Green also recently produced her fifth David Mamet film, "State and Main." Due out this December, it was filmed in and around Manchester-by-the-Sea, MA. In fact, Green says she now tries to do most of her work out of her Gloucester office. She maintains a New York office, but now enjoys being able to do most of her business over the phone. "I paid my dues in New York City!" she declares.
She went to New York City after receiving a degree from filmmaking from Emerson College and working with the Filmwomen of Boston (which eventually joined forces with the Boston Film and Video Foundation). "I chose not to go the LA route because I was drawn to the art film sensibility of New York," she adds, "but I couldnt have started out here in New England and done the kinds of films I have. I needed to become established there, so that I could eventually move back here."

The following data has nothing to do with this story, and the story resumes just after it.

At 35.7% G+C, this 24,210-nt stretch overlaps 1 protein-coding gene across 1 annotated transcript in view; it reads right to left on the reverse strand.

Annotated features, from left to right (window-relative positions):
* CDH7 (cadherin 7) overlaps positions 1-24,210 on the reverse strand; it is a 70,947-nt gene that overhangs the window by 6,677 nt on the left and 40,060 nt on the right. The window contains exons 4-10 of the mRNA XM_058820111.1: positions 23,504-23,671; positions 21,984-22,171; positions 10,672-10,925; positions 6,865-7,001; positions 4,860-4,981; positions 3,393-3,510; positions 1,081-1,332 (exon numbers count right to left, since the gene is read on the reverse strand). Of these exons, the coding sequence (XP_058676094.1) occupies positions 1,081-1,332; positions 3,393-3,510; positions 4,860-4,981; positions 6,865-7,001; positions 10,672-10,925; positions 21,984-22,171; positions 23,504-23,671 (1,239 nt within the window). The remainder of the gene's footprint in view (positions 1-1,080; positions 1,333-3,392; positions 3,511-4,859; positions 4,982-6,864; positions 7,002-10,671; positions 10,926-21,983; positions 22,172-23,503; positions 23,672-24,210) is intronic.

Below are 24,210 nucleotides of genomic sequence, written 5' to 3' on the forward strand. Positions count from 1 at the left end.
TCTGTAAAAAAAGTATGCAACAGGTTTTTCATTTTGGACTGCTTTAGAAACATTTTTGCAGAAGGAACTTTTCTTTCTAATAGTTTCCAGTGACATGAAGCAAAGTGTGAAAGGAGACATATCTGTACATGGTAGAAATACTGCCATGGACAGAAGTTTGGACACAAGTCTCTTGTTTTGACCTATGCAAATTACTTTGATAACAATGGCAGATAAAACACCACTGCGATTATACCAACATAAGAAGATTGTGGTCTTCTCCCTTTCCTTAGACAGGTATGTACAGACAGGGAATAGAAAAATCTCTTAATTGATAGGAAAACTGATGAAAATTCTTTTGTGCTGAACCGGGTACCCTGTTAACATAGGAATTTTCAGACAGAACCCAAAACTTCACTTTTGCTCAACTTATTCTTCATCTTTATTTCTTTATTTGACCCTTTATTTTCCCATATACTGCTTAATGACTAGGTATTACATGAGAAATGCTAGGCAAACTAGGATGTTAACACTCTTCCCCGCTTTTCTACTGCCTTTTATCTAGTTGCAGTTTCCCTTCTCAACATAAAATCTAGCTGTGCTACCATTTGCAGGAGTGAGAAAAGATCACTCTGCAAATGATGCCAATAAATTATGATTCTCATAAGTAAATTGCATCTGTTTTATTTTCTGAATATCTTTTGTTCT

She observes that the Boston filmmaking community is certainly a healthy one. Even if the crew base isnt as large as LA or NYC, its certainly up to the task. But what really bodes well for Bostons filmmaking future? "Hometown filmmakers," Green pronounces. "People want to live here, not New York or LA. And filmmakers are staying here because they can — writers, directors, they can live anywhere they want. That is what will revitalize this areas film community."
Over the years, the ebb and flow of independent filmmaking has taken Green from New England to New York and back. What she likes most about production has shifted over the years, too. These days, "I like working closely with writers and directors," she says. "I like being creatively involved in the inception of a project." If reactions from Sundance are any indication, this producer may find herself on the crest of a new wave with "Girlfights" imminent release.